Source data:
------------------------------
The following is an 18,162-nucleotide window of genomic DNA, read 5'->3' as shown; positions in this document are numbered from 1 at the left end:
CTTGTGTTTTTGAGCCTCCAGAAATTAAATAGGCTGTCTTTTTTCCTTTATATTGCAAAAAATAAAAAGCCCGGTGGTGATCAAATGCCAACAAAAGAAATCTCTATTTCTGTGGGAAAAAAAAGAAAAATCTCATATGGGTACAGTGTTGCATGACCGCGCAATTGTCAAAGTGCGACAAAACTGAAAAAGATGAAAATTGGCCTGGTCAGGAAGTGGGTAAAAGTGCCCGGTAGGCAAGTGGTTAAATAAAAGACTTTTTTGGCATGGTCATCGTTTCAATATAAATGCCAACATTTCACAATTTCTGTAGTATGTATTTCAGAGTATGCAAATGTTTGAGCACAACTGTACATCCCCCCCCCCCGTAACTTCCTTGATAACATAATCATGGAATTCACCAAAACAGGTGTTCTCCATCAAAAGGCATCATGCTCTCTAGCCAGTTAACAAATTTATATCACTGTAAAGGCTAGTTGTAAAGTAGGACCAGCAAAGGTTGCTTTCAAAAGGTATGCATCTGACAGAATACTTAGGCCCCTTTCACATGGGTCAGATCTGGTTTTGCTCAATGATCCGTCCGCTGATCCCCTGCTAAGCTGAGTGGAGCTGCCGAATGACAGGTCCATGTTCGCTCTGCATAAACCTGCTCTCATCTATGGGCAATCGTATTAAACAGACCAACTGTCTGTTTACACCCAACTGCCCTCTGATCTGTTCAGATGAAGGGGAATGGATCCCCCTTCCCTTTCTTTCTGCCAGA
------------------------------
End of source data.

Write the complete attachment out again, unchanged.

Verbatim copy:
The following is an 18,162-nucleotide window of genomic DNA, read 5'->3' as shown; positions in this document are numbered from 1 at the left end:
CTTGTGTTTTTGAGCCTCCAGAAATTAAATAGGCTGTCTTTTTTCCTTTATATTGCAAAAAATAAAAAGCCCGGTGGTGATCAAATGCCAACAAAAGAAATCTCTATTTCTGTGGGAAAAAAAAGAAAAATCTCATATGGGTACAGTGTTGCATGACCGCGCAATTGTCAAAGTGCGACAAAACTGAAAAAGATGAAAATTGGCCTGGTCAGGAAGTGGGTAAAAGTGCCCGGTAGGCAAGTGGTTAAATAAAAGACTTTTTTGGCATGGTCATCGTTTCAATATAAATGCCAACATTTCACAATTTCTGTAGTATGTATTTCAGAGTATGCAAATGTTTGAGCACAACTGTACATCCCCCCCCCCCGTAACTTCCTTGATAACATAATCATGGAATTCACCAAAACAGGTGTTCTCCATCAAAAGGCATCATGCTCTCTAGCCAGTTAACAAATTTATATCACTGTAAAGGCTAGTTGTAAAGTAGGACCAGCAAAGGTTGCTTTCAAAAGGTATGCATCTGACAGAATACTTAGGCCCCTTTCACATGGGTCAGATCTGGTTTTGCTCAATGATCCGTCCGCTGATCCCCTGCTAAGCTGAGTGGAGCTGCCGAATGACAGGTCCATGTTCGCTCTGCATAAACCTGCTCTCATCTATGGGCAATCGTATTAAACAGACCAACTGTCTGTTTACACCCAACTGCCCTCTGATCTGTTCAGATGAAGGGGAATGGATCCCCCTTCCCTTTCTTTCTGCCAGA